This law along with U. S. marshals were responsible for governing the census. One third of the original census data has been lost or destroyed since documentation; the data was lost in 1790–1830 time period and included data from: Connecticut, Maryland, New Hampshire, New York, North Carolina, Rhode Island, South Carolina, Delaware, New Jersey, Virginia. Census data included the name of the head of the family and categorized inhabitants as follows: free white males at least 16 years of age, free white males under 16 years of age, free white females, all other free persons, slaves. Thomas Jefferson the Secretary of State, directed marshals to collect data from all thirteen states, from the Southwest Territory; the census was not conducted in Vermont until 1791, after that state's admission to the Union as the 14th state on March 4 of that year. There was some doubt surrounding the numbers, President George Washington and Thomas Jefferson maintained the population was undercounted; the potential reasons Washington and Jefferson may have thought this could be refusal to participate, poor public transportation and roads, spread out population, restraints of current technology.
No microdata from the 1790 population census is available, but aggregate data for small areas and their compatible cartographic boundary files, can be downloaded from the National Historical Geographic Information System. In 1800 and 1810, the age question regarding free white males was more detailed; the 1820
Pennington County, South Dakota
Pennington County is a county in the U. S. state of South Dakota. As of the 2010 United States Census, the population was 100,948, making it the second-most populous county in South Dakota, its county seat is Rapid City. The county was created in 1875, was organized in 1877, it is named for John L. Pennington, fifth Governor of Dakota Territory, who held office in 1875 when the county was formed. Pennington County is included in SD Metropolitan Statistical Area, it is the location of Mount Rushmore. In 1874, US Army commander George A. Custer led a group into the Black Hills area, he and some of his officers climbed the crest now called Black Elk Peak, made a toast to US General William S. Harney, they named the peak for Harney, this name was used until 2016. This expedition reported that gold could be found in the Black Hills, which spurred a gold rush into the future county area; the mining settlements that sprang up were in violation of a treaty signed with the Sioux Nation in 1868. By 1875, settlement was sufficient to justify creation of a local governing organization, so Pennington County was created on January 11, 1875, it was organized by April 19, 1877.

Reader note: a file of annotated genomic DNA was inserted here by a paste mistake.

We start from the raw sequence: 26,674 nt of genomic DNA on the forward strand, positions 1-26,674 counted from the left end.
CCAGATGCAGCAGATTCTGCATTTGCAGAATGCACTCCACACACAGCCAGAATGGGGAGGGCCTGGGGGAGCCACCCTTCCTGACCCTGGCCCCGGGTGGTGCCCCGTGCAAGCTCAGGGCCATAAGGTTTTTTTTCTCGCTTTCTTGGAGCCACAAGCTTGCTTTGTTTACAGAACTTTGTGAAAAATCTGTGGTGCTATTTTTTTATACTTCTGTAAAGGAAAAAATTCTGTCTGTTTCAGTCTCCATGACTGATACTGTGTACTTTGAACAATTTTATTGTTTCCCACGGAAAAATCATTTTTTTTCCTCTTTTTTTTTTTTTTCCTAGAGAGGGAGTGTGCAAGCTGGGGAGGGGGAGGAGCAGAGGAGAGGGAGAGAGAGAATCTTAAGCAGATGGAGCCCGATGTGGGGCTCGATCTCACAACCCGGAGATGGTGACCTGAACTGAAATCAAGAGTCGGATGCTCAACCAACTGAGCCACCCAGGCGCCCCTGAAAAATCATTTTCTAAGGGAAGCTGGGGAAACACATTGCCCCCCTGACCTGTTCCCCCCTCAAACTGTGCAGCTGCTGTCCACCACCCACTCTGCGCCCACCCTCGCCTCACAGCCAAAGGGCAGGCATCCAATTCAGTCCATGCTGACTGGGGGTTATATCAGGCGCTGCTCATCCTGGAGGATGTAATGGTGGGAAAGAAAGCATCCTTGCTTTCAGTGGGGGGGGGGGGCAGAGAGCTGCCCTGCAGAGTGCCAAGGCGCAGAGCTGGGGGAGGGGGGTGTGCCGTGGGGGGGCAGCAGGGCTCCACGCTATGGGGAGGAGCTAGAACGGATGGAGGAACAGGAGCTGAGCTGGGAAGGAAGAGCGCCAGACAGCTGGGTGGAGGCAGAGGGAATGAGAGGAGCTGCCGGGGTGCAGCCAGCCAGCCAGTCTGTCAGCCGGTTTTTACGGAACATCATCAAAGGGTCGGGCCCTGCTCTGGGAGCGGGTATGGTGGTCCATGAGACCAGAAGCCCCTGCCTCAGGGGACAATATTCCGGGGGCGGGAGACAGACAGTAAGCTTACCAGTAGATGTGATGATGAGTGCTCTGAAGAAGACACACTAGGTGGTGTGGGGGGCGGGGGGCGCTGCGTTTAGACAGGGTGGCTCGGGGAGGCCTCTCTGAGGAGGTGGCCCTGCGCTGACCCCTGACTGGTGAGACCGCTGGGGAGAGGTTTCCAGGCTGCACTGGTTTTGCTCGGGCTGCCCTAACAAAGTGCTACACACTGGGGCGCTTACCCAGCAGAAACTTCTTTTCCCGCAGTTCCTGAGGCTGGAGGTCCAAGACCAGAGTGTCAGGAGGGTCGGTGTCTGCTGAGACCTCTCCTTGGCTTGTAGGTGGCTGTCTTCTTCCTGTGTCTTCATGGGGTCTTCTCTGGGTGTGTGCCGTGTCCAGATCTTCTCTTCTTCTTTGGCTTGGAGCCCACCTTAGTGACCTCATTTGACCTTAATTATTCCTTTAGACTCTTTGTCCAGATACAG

The county's boundaries were adjusted in 1877 and in 1898. The county seat was at Sheridan, a mining camp. In 1878, the county seat was moved to Rapid City. In 1923, Doane Robinson, superintendent of the SD State Historical Society, began promoting the concept of a giant sculpture carved from a Black Hills mountain. By 1927 this concept took substance. Shortly after the US entered World War II, an Army training airbase was established in Pennington County, it has continued until the present, now known as Ellsworth Air Force Base. Supporting this activity has provided a substantial portion of the county's economic base since that time. Pennington County is located on the west line of South Dakota, its west boundary line abuts the east boundary line of the state of Wyoming. Its west end contains the nation's highest peak east of Black Elk Peak; the rugged arid western end contains forest and gullies, descendending to rough rolling hill country in the east. The Cheyenne River flows north-northeastward through the center of the county and along its northeastern border on its way to discharge in the Missouri River, while Rapid Creek flows east-southeastward through the western part, to discharge into the Cheyenne at the county's midpoint.
The county terrain varies in elevation from Black Elk Peak at 7,242' to its NE corner, at 1,896' ASL. Pennington County has a total area of 2,784 square miles, of which 2,777 square miles is land and 7.7 square miles is water. It is the third-largest county in South Dakota by area; as of the 2000 United States Census, there were 88,565 people, 34,641 households, 23,278 families in the county. The population density was 32 people per square mile. There were 37,249 housing units at an average density of 13 per square mile; the racial makeup of the county was 86.70% White, 0.85% Black or African American, 8.09% Native American, 0.88% Asian, 0.06% Pacific Islander, 0.68%% from other races, 2.74% from two or more races. 2.64% of the population were Hispanic or Latino of any race. There were 34,641 households out of which 33.50% had children under the age of 18 living with them, 51.30% were married couples living together, 11.70% had a female householder with no husband present, 32.80% were non-families.
26.10% of all households were made up of individuals and 8.40% had someone living alone, 65 years of age or older. The average household size was 2.49 and the average family size was 3.00. The county population contained 26.60% under the age of 18, 10.50% from 18 to 24, 29.20% from 25 to 44, 21.90% from 45 to 64, 11.80% who were 65 years of age or older. The median age was 35 years. For every 100 females, there were 98.30 males. For every 100 females age 18 and over, there were 95.70 males. The median income for a household in the county was $37,485, the median income for a family was $44,796. Males had a median income of $30,608 versus $21,540 for females; the per capita income for the county was $18,938. About 8.60% of families and 11.50% of the population were below the poverty line, including 15.60% of those under age 18 and 6.50% of those age 65 or over. As of the 2010 United States Census, there were 100,948 people, 41,251 households, 26,323 families in the county; the population density was 36.4 inhabitants per square mile.